Obesity is a well-known cause of many more severe conditions, including increased risks of cardiovascular and chronic diseases. But, according to a new meta-analysis study, obesity might also cause brain damage, by leading to a loss of grey matter.
“All the studies in this direction noted a decrease in the amounts of grey matter related to the more frequent inflammations in the obese person’s brain,” says Alain Dagher, a researcher at the Montreal Neurological Institute, and one of the authors of the study.
For years, the obesity researchers have seen subtle changes in the brain structure in people with this condition. But not all studies explicitly stated that it was obesity that was damaging the brain.
The scientists selected 21 studies, totaling 5,882 participants aged between 18 and 92, who had analyzed all parts of the brains of these individuals.
“What emerges is that the decrease in the volume of grey matter in areas such as the middle prefrontal cortex, the bilateral cerebellum, and the left temporal lobe is constantly associated with the variables related to obesity,” explains Alain Dagher.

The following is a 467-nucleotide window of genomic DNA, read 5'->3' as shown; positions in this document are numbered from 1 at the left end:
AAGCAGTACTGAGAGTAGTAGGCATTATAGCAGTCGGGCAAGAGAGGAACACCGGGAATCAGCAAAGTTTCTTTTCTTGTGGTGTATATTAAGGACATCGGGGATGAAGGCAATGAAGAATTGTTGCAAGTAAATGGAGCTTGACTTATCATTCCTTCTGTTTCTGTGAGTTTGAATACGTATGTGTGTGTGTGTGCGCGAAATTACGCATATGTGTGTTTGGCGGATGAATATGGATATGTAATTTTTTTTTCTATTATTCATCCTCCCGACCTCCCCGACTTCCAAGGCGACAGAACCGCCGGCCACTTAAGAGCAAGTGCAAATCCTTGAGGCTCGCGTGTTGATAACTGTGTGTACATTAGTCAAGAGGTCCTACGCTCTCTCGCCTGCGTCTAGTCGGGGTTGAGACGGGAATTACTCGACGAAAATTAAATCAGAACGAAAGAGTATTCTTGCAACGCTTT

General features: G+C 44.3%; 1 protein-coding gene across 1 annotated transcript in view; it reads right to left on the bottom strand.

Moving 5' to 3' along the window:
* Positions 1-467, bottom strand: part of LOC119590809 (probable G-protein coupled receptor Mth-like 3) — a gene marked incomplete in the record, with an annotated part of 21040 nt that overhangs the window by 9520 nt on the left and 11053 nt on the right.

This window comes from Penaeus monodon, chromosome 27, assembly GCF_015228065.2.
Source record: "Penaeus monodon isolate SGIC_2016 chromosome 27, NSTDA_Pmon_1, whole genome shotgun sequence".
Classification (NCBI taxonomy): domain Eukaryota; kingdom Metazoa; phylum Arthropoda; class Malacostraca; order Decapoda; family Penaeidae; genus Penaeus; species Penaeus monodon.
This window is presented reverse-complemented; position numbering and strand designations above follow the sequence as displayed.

Scientists established a link between obesity and brain damage
In another recent study, published more recently in the Proceedings of the National Academy of Sciences journal, the same Canadian team of researchers demonstrated, once again, the validity of their theory that there is a link between obesity and brain damage.
This time, the researchers reached to these results after analyzing the siblings of 895 participants, including nearly 300 twins using the data gathered by the Human Connectome Project, an international project that is literally “mapping” human brain’s neurons.
“Differences would be more heritable than we thought. However, this genetic trait is only part of the puzzle and the interactions with the environment, the individual’s nutritional habits, and other factors that affect weight management cannot be ruled out,” Dagher adds.
The researchers concluded by stating that there is indeed a connection between obesity and brain damage.